Although Florida State will look to control the state of Florida in recruiting, if FSU ever needs to go national for some elite talent, they can look to Briles to aid in recruitments taking place in ‘The Lone Star State.’

    
Philosophy

Kendal Briles is known for producing big numbers on the offensive side of the ball. In 2015, while at Baylor, Briles was a finalist for the Broyles Award, which commemorates the top assistant football coach in the country. He did this in control of Baylor’s offense, which resulted in the Bears leading the NCAA with 48.1 points per game and 616.2 yards of total offense while also ranking second with 326.7 rushing yards per game.

At his next stop, FAU, Briles did not disappoint either. During the 2017 season, Briles led an offense that ranked eighth in the country with an average of 40.6 points per game and ninth with 498.4 yards of total offense per game.

At his final location before arriving to FSU, Briles sparked fire power into Houston’s offense. Houston ranked sixth in the nation, averaging 43.9 points per game, and ranked eighth in the FBS with 512.3 yards of total offense.

With this proven success, his recruiting philosophy follows suit. He utilizes his track record to his advantage when speaking to, and recruiting, prospects around the country. While at FAU, Briles landed a commitment from aforementioned Texas wide-receiver transfer, DeAndre McNeal. McNeal broke down his recruitment with Briles as the lead recruiter.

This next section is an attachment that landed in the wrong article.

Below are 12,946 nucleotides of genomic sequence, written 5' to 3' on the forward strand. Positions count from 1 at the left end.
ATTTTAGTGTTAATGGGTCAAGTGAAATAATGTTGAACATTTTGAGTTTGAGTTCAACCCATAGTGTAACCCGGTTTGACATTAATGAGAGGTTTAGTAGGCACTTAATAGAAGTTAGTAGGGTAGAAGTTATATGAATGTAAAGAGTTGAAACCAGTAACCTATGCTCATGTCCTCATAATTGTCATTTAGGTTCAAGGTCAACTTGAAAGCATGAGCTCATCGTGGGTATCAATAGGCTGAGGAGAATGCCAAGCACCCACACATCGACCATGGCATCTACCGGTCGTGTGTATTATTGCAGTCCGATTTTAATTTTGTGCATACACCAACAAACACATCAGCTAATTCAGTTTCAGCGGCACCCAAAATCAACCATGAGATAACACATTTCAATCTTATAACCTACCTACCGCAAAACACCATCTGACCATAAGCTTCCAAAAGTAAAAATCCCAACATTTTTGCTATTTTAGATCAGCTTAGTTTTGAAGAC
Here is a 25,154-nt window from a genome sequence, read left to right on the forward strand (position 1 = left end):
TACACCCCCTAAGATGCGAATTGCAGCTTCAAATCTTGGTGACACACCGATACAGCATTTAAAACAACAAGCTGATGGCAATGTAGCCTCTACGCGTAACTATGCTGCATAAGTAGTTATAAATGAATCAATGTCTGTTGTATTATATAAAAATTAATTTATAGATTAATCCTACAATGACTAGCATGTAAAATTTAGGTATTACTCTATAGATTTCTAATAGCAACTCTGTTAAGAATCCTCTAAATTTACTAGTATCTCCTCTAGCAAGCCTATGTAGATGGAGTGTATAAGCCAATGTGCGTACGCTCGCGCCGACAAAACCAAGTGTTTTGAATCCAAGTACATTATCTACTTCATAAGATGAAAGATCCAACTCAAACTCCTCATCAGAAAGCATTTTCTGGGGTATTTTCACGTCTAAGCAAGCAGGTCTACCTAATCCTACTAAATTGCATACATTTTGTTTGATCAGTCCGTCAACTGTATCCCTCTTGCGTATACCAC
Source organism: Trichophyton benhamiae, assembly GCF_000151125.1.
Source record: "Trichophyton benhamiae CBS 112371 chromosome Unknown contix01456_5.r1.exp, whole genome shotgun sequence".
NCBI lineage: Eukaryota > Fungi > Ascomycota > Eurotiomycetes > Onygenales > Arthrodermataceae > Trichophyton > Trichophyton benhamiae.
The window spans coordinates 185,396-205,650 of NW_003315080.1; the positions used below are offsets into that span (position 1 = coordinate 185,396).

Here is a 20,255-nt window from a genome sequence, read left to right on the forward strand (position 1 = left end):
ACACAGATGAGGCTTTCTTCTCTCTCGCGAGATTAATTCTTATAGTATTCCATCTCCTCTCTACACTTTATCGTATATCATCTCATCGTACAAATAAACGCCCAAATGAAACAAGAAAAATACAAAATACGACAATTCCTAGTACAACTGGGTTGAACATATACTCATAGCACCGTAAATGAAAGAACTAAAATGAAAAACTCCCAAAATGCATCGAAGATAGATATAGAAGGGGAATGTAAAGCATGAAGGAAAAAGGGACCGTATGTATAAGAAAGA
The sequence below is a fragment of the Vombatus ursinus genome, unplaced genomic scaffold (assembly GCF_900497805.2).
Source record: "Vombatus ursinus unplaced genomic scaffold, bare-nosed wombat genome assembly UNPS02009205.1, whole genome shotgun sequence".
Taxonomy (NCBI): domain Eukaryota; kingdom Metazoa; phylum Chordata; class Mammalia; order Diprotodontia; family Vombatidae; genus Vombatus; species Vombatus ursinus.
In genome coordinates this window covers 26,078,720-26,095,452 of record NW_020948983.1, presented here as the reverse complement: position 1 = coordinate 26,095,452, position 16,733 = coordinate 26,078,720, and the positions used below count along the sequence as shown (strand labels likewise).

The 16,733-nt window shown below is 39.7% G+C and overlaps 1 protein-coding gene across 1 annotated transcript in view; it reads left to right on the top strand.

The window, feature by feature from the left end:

Before McNeal arrived at Texas, coming out of high school, Briles had eyes on him as a prospect when he wanted to join him at Baylor. Although Briles did not win out the first time around, when he made the switch to coach at FAU, McNeal subsequently decided to transfer from Texas. This was Briles’ opportunity to land McNeal once and for all.

“He recruited me by telling me and showing me everything I needed out of an offense,” McNeal told Noles247 about how Briles recruited him. “There really wasn’t a pitch or a message, he knew exactly what I needed to be successful.”

It was a combination of Briles’ proven success on the field and he himself that landed him, and FAU, a commitment from McNeal.

“I committed to FAU because of him and his impeccable offense,” McNeal said about his commitment. “His offensive is the real deal.”

“If you like choice routes and scoring, then this is the offense for you.”

It is clear that Briles make it known his prowess in coordinating multiple offenses around the country, while recruiting prospective athletes. While at Florida State, Briles will look to add to his already impressive resume with a far more talented pool of athletes to work with and recruit from.